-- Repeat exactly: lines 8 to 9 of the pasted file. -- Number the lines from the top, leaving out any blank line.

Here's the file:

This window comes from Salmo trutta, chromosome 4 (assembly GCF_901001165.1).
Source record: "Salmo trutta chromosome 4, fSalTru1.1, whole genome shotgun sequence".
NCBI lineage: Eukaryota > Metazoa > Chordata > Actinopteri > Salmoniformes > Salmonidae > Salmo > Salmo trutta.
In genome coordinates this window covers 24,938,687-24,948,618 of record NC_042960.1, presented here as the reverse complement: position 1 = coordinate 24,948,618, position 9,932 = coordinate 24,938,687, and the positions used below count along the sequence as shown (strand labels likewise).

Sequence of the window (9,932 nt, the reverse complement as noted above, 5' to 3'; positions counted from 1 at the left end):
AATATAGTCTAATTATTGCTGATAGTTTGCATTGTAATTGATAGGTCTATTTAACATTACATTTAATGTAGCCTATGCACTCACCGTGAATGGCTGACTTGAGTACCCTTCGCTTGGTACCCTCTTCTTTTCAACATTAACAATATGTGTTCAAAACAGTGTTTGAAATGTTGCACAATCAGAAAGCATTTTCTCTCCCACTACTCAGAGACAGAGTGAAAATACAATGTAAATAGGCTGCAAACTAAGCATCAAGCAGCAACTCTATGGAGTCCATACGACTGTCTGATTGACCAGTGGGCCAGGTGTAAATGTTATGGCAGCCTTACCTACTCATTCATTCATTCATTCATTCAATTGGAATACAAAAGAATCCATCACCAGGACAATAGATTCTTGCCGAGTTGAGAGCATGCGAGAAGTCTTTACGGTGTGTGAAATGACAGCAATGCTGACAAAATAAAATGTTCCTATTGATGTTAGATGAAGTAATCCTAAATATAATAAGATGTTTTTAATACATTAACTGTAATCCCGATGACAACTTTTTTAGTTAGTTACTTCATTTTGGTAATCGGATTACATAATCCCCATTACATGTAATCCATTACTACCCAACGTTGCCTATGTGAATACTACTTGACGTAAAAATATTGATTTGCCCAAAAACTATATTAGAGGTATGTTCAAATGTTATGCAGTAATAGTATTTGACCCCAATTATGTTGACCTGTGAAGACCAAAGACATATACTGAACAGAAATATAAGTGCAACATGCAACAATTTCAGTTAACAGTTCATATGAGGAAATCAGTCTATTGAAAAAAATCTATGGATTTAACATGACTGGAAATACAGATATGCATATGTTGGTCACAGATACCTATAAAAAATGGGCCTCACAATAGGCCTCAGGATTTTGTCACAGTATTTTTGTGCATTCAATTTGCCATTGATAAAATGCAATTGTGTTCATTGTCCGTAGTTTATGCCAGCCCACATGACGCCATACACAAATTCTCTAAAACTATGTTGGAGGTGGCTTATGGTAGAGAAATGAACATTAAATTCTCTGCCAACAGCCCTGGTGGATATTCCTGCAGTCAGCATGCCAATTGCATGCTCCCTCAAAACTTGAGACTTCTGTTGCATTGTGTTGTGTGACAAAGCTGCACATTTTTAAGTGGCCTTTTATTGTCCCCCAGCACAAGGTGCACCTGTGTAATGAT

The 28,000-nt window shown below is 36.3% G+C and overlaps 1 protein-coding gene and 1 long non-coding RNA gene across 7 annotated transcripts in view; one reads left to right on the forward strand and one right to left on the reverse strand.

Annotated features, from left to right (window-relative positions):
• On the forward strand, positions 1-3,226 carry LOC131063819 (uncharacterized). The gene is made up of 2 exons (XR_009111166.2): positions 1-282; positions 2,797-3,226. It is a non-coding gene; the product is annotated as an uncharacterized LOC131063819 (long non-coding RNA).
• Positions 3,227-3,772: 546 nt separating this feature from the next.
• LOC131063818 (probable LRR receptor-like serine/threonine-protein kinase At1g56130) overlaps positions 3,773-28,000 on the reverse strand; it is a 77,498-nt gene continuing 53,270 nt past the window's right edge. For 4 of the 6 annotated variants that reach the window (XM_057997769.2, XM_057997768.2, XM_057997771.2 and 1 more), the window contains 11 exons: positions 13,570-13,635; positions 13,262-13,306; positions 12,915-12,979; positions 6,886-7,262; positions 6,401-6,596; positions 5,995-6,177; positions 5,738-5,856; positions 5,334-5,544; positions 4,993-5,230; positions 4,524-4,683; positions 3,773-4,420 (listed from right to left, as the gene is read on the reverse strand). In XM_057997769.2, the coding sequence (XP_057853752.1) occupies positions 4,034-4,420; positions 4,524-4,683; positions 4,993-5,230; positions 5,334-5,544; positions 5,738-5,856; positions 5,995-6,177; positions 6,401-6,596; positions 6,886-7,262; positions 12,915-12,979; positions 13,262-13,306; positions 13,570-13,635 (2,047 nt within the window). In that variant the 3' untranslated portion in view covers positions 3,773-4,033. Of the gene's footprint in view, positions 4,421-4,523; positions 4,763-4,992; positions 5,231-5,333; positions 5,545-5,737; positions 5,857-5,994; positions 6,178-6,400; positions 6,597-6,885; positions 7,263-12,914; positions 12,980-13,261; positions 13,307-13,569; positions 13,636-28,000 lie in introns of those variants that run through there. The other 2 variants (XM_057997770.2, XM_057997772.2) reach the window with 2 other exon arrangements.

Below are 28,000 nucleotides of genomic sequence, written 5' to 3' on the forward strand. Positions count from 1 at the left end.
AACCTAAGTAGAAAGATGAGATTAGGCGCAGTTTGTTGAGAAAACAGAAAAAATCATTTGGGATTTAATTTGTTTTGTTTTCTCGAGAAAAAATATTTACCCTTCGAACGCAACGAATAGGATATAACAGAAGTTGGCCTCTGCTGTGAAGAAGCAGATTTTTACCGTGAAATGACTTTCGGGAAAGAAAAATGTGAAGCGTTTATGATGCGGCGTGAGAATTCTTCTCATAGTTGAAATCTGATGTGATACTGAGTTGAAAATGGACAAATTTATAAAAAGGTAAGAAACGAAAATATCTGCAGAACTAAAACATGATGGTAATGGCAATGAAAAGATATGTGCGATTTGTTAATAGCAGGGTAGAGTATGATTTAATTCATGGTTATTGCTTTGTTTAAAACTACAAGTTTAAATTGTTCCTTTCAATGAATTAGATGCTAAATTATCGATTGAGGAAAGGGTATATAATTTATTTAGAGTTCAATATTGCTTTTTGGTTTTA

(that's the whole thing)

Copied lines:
Annotated features, from left to right (window-relative positions):
• On the forward strand, positions 1-3,226 carry LOC131063819 (uncharacterized). The gene is made up of 2 exons (XR_009111166.2): positions 1-282; positions 2,797-3,226. It is a non-coding gene; the product is annotated as an uncharacterized LOC131063819 (long non-coding RNA).